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Champagne Lunch Break, Seal Pups, and the Cliff Drummer

Today for our lunch break we drove North towards Jenner and then East toward Guerneville and decided to stop at the Korbel Champagne Cellars.


We passed Korbel a few days ago when we were exploring and didn't think we'd stop, but since then we read some reviews that said they had a very good gourmet delicatessen, a bunch of other wines and champagnes to taste (not just the cheap champagne you got at the market when you were in high school), and that the tour of the cellars was actually cool and informative. We had some delicious sandwiches and sat outside on the patio, and then headed in to the tasting room.


The gal in the tasting room who was pouring the champagne did this thing, though. I know you know this thing. She had a line that she used about one of the champagnes (the muscato frizzante): 

"We like to call this one 'sugar water.'  It's very sweet."

By the time she poured it for us we'd heard her use this line on other tasters several times already. Then, as soon as she left us, she poured it for the couple right next to us and used the SAME DANG LINE:

"We like to call this one 'sugar water.'  It's very sweet."

Seriously. Does she think she's in a bubble with each customer and that no one else in that ONE room at the SAME wine bar can't hear her say this SAME line a dozen times during their tasting? It's such an unsophisticated, insincere way to interact with people. She had another line about the cream sherry, too:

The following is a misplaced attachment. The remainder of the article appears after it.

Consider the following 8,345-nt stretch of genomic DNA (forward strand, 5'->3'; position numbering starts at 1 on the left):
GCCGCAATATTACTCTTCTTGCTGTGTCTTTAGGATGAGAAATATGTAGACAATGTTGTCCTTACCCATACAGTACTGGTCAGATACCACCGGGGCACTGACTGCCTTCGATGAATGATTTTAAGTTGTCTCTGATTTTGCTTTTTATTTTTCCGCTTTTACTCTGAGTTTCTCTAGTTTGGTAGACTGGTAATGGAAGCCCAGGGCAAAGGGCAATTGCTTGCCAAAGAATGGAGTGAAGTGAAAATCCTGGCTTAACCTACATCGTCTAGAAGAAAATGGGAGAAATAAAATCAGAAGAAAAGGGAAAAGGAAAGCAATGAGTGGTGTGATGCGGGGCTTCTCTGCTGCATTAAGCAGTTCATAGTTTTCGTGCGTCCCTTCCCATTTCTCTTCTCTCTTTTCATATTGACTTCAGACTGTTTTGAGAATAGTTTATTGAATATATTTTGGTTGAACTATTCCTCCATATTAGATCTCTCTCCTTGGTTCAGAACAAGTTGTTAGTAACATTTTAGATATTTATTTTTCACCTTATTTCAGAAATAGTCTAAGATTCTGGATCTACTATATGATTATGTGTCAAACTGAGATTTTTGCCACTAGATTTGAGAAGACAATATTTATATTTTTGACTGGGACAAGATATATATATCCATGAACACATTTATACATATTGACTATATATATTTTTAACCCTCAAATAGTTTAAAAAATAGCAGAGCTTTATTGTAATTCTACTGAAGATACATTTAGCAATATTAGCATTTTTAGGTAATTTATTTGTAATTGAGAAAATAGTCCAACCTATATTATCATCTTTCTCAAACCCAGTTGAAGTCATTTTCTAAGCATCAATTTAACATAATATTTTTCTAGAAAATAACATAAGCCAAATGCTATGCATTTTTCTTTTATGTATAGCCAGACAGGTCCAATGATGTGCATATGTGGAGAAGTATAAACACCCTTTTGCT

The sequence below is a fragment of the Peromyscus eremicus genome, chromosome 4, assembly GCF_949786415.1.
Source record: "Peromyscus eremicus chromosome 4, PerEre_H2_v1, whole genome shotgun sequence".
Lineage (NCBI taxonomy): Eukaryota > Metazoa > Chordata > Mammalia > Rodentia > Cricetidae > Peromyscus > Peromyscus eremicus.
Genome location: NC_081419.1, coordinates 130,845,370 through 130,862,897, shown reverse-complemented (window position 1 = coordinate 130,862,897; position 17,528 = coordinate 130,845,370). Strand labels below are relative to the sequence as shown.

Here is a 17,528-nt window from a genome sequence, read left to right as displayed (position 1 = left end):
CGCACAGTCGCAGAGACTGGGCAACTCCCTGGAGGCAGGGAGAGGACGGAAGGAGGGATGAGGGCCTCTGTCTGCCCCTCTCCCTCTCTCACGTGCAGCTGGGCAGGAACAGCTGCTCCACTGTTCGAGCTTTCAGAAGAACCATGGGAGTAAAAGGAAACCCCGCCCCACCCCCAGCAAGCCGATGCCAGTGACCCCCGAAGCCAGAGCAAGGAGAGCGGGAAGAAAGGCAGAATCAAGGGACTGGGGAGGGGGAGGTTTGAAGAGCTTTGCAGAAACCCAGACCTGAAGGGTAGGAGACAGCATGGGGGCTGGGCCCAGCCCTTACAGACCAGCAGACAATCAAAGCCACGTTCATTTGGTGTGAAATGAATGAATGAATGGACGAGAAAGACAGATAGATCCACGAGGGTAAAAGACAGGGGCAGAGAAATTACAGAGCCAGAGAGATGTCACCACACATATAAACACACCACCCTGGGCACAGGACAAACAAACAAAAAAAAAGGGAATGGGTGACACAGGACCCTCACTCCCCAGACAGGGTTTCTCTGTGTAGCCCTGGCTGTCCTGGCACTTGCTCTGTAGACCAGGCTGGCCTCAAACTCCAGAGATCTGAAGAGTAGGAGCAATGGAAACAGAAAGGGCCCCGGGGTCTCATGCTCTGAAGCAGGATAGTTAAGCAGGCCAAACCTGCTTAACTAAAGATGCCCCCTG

"We call this one 'pecan pie' in a glass."


Reminds me of this time we were at a fondue restaurant in Portland about 10 years ago and we could hear the waiter delivering his one line as he made his way around the restaurant: "This is the only restaurant in town where we actually encourage you to play with your food." Then he's chuckle as if he'd just cracked himself up a little (because, you know, he'd JUST THOUGHT OF THAT LINE ). Then he'd move along, delivering the same line to the next table of fondue chumps. 


We had intended to go do the tour after the tasting, but when we got over there the next one wasn't for another 45 minutes and that felt like too long to wait for a tour. Oh yeah, it was 93°F. At the bay here it's 65°F, and 10 miles inland it's 93°F. 

We'd next planned to go for a hike but unfortunately I'd forgotten that to bring the lattitude and longitude (!!!) of the trailhead (and also forgot that there's no cell service whatsoever as soon as you get out of Bodega Bay so I couldn't look up anything), and we never found the trail. I'm sure it was at one of the pulloffs on Highway 1 that we passed, and if we decide to try it again I've got a little map screenshot saved on my phone now.

We did stop at a pullout just North of Jenner and saw this large herd of harbor seals down where the Russian River meets the Pacific Ocean:



It's a protected seal rookery, and during seal pup season (they're born March through June) you can see the pups wigglin' around while the adults lounge in the sun. Pretty cool.


Looking South at Goat Rock:


As we were headed back to Bodega Bay, we passed this guy. He had set up an entire drum kit right on the edge of a cliff and was rockin' out with the ocean. (Click photo composite to see it a little larger. He's on the far right.) 


Nice view. He was a good drummer, too!